EN ROUTE (ENR)

Instrument Flight Rules (IFR): From completion of Initial Climb through cruise altitude and completion of controlled descent to the Initial Approach Fix (IAF).

Visual Flight Rules (VFR): From completion of Initial Climb through cruise and controlled descent to the VFR pattern altitude or 1000 feet above runway elevation, whichever comes first.

This phase of flight includes the following sub-phases:

Climb to Cruise: IFR: From completion of Initial Climb to arrival at initial assigned cruise altitude. VFR: From completion of Initial Climb to initial cruise altitude.

Cruise: Any level flight segment after arrival at initial cruise altitude until the start of descent to the destination.

Change of Cruise Level: Any climb or descent during cruise after the initial climb to cruise, but before descent to the destination.

Descent: IFR: Descent from cruise to either Initial Approach Fix (IAF) or VFR pattern entry.

VFR: Descent from cruise to the VFR pattern entry or 1000 feet above the runway elevation, whichever comes first.

Holding: Execution of a predetermined maneuver (usually an oval race track pattern) which keeps the aircraft within a specified airspace while awaiting further clearance. Descent during holding is also covered in this sub-phase.

MANEUVERING (MNV)

Low altitude/aerobatic flight operations

This phase of flight includes the following sub-phases:

Aerobatics: Any intentional maneuvering that exceeds 30 degrees of pitch attitude or 60 degrees of bank, or both, or abnormal acceleration (usually associated with air shows and military flight, or with related training flights).

Low Flying: Intentional low-altitude flight not connected with a landing or takeoff, usually in preparation for or during observation work, demonstration, photography work, aerial application, training, sight seeing, ostentatious display, or other similar activity. For rotorcraft, this also includes hovering (not associated with landing or takeoff) and handling external loads.

APPROACH (APR)

Instrument Flight Rules (IFR): From the Initial Approach Fix (IAF) to the beginning of the landing flare. Visual Flight Rules (VFR): From the point of VFR pattern entry, or 1000 feet above the runway elevation, to the beginning of the landing flare.

This phase of flight includes the following sub-phases:

Initial Approach (IFR): From the IAF to the Final Approach Fix (FAF).

Final Approach (IFR): From the FAF to the beginning of the landing flare.

Circuit Pattern - Downwind (VFR): A flight path (normally 1,000 feet above the runway) which commences abeam the departure end of the runway and runs parallel to the runway in the direction opposite to landing, and terminates upon initiating the turn to base leg.

Circuit Pattern - Base (VFR): From start of turn at end of downwind leg until the start of the turn for final.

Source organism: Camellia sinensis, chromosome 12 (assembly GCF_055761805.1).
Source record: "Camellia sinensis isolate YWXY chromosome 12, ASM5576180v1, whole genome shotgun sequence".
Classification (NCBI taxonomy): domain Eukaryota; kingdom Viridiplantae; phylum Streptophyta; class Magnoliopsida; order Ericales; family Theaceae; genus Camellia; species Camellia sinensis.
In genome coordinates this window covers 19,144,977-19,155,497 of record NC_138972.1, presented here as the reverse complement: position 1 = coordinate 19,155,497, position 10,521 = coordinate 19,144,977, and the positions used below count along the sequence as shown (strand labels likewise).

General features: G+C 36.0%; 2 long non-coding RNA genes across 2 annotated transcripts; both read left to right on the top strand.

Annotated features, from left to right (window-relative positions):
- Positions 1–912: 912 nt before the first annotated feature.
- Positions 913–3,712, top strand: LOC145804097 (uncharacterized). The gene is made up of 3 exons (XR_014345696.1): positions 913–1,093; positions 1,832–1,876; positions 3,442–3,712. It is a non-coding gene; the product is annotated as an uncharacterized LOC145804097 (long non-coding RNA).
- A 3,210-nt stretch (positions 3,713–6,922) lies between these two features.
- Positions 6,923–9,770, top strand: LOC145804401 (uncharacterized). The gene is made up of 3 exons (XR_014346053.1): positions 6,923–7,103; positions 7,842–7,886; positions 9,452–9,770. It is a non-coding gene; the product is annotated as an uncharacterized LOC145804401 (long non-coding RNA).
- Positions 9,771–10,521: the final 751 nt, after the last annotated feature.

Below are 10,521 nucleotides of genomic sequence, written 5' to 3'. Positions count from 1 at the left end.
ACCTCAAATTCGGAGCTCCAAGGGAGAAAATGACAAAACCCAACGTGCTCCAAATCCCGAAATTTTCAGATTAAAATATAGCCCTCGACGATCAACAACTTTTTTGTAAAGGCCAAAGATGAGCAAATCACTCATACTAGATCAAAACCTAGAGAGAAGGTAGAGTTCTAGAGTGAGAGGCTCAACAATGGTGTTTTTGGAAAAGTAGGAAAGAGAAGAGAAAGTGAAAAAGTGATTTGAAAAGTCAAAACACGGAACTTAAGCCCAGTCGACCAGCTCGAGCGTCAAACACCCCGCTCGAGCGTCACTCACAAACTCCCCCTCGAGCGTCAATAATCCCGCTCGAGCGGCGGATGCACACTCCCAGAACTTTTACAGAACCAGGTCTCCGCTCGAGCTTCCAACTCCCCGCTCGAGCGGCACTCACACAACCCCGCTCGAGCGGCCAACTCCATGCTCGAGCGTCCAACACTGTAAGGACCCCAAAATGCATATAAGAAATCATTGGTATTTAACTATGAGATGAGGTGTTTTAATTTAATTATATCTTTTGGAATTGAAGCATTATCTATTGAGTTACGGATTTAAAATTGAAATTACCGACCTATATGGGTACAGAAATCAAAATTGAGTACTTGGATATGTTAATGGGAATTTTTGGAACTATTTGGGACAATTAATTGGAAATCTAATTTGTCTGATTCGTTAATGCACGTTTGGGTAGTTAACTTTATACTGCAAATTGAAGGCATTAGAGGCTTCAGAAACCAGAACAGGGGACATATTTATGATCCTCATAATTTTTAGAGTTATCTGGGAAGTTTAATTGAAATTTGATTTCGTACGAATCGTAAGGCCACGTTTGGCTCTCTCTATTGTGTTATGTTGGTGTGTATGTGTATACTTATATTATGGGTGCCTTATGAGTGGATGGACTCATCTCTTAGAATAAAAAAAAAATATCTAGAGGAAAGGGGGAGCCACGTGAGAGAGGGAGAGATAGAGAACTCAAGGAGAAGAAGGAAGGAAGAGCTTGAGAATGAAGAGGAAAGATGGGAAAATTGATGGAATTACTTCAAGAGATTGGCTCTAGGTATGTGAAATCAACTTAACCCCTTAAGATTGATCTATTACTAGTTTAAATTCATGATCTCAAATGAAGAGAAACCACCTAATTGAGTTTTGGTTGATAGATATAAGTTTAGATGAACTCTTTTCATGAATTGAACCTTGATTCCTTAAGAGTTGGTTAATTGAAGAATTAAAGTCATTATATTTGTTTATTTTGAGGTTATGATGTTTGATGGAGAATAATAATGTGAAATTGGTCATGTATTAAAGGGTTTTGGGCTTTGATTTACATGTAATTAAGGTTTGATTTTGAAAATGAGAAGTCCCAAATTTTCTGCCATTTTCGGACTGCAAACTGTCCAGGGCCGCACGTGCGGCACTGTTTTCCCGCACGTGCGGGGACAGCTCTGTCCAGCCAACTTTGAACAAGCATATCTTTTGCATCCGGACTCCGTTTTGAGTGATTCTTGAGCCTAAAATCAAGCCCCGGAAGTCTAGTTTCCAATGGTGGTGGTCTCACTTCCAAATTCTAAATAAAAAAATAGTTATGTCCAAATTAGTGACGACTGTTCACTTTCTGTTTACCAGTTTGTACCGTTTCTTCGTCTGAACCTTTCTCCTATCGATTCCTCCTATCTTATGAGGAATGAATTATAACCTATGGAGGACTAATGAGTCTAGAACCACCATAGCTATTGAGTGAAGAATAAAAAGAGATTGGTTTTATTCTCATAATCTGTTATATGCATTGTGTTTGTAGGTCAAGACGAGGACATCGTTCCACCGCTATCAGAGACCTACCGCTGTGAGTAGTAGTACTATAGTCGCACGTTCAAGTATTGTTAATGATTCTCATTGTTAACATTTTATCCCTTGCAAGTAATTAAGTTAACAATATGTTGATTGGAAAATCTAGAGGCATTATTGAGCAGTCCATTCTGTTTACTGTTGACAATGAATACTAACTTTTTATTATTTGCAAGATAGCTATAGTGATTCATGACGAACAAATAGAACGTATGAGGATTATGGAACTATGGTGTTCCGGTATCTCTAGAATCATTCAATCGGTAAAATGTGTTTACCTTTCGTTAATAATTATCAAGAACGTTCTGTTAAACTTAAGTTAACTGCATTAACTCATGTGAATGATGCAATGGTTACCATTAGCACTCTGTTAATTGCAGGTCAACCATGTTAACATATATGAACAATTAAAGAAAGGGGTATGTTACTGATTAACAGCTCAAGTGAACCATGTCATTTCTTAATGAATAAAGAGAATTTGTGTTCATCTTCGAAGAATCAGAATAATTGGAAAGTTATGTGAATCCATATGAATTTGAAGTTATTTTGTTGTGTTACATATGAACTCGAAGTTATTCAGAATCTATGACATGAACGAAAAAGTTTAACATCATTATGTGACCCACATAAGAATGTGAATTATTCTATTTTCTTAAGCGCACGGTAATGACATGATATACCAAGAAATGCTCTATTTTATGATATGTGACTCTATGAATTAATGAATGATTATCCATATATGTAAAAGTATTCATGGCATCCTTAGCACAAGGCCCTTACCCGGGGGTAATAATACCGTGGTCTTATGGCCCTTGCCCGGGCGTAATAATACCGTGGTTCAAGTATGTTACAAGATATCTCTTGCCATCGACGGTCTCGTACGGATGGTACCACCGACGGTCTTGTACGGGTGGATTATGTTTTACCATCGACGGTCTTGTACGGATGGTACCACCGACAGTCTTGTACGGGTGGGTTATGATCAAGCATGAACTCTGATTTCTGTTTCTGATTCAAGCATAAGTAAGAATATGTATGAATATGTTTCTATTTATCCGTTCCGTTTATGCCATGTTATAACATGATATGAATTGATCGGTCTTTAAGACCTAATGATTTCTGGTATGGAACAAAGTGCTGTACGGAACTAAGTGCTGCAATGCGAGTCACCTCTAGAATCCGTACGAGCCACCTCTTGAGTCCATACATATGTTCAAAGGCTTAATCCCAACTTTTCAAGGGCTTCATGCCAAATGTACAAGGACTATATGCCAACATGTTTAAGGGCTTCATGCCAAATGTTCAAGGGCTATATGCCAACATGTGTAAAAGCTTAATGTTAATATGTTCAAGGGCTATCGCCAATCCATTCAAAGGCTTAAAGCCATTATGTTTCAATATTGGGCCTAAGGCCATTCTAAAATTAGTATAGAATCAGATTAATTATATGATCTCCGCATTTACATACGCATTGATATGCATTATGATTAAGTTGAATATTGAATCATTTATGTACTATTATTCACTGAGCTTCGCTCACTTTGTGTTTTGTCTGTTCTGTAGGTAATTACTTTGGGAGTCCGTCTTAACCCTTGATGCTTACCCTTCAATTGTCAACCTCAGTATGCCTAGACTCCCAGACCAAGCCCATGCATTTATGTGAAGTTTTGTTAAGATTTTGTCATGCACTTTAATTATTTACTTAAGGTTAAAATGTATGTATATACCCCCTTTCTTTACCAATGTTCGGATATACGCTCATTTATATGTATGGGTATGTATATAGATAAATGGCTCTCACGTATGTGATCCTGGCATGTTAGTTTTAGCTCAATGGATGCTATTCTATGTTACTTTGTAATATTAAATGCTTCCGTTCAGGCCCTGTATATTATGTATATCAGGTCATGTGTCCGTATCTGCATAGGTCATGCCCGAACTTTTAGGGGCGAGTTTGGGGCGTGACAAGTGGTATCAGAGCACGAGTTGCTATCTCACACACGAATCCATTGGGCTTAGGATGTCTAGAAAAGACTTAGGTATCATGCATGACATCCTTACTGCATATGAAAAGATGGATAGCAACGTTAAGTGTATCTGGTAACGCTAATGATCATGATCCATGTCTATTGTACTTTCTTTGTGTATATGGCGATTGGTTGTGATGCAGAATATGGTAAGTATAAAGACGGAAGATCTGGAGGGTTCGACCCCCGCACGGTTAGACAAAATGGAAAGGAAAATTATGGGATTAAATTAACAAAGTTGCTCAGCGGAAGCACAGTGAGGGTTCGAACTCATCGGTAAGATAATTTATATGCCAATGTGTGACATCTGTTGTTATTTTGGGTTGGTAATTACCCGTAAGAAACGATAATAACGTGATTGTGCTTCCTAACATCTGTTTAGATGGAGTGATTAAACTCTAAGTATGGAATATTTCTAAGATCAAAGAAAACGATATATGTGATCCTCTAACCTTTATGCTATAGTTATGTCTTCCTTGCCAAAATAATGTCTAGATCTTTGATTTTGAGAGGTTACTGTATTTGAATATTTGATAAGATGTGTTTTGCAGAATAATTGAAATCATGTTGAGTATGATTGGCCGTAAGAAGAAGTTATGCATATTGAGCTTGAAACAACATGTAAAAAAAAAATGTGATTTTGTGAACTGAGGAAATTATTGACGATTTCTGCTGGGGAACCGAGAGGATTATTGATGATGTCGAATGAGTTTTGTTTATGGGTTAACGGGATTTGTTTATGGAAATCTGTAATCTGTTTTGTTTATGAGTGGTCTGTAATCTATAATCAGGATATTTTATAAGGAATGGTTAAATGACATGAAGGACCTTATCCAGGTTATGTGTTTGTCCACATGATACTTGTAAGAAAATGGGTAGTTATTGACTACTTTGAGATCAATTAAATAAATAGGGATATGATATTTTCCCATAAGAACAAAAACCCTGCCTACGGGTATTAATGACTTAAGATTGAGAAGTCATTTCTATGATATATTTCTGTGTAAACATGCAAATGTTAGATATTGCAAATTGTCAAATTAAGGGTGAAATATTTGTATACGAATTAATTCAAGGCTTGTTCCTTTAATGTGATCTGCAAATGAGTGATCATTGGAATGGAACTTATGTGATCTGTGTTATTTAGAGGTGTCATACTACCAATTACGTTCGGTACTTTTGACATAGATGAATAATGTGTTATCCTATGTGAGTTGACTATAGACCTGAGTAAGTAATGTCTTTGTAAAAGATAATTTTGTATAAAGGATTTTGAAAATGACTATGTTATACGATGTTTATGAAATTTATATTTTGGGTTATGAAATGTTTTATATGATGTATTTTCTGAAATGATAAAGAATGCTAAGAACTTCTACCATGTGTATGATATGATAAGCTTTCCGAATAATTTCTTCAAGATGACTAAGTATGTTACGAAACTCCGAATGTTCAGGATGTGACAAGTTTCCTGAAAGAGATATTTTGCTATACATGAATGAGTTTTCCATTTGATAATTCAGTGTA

Circuit Pattern - Final (VFR): From the start of the turn to intercept the extended runway centerline, normally at the end of base leg, to the beginning of the landing flare. Includes VFR straight-in approaches.

Circuit Pattern - Crosswind (VFR): A flight path of the VFR traffic pattern, which is perpendicular to the landing runway, crosses the departure end of the runway, and connects with the downwind leg.

Missed Approach/Go-Around: From the first application of power after the crew elects to execute a missed approach or go-around until the aircraft re-enters the sequence for a VFR pattern (go-around) or until the aircraft reaches the IAF for another approach (IFR)

Usage Note:

A holding procedure executed at the IAF is included in the ENROUTE phase

LANDING (LDG)

From the beginning of the landing flare until aircraft exits the landing runway, comes to a stop on the runway, or when power is applied for takeoff in the case of a touch-and-go landing This phase of flight includes the following sub-phases:

Flare: Transition from nose-low to nose-up attitude just before landing until touchdown.

Landing Roll: After touchdown until aircraft exits the landing runway or comes to a stop, whichever occurs first.

Usage Note:

For Rotorcraft, includes both vertical and running landings

EMERGENCY DESCENT (EMG)

A controlled descent during any airborne phase in response to a perceived emergency situation.

UNCONTROLLED DESCENT (UND)

A descent during any airborne phase in which the aircraft does not sustain controlled flight.

POST-IMPACT (PIM)

Any of that portion of the Flight which occurs after impact with a person, object, obstacle or terrain.

Usage note:

While not a Phase of Flight per se, this phase is added to permit accurate sequence of event reconstruction for occurrences. For example, to capture post impact fire.

UNKNOWN (UNK)

Phase of flight is not discernable from the information available.

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Last updated: 07-08-2005.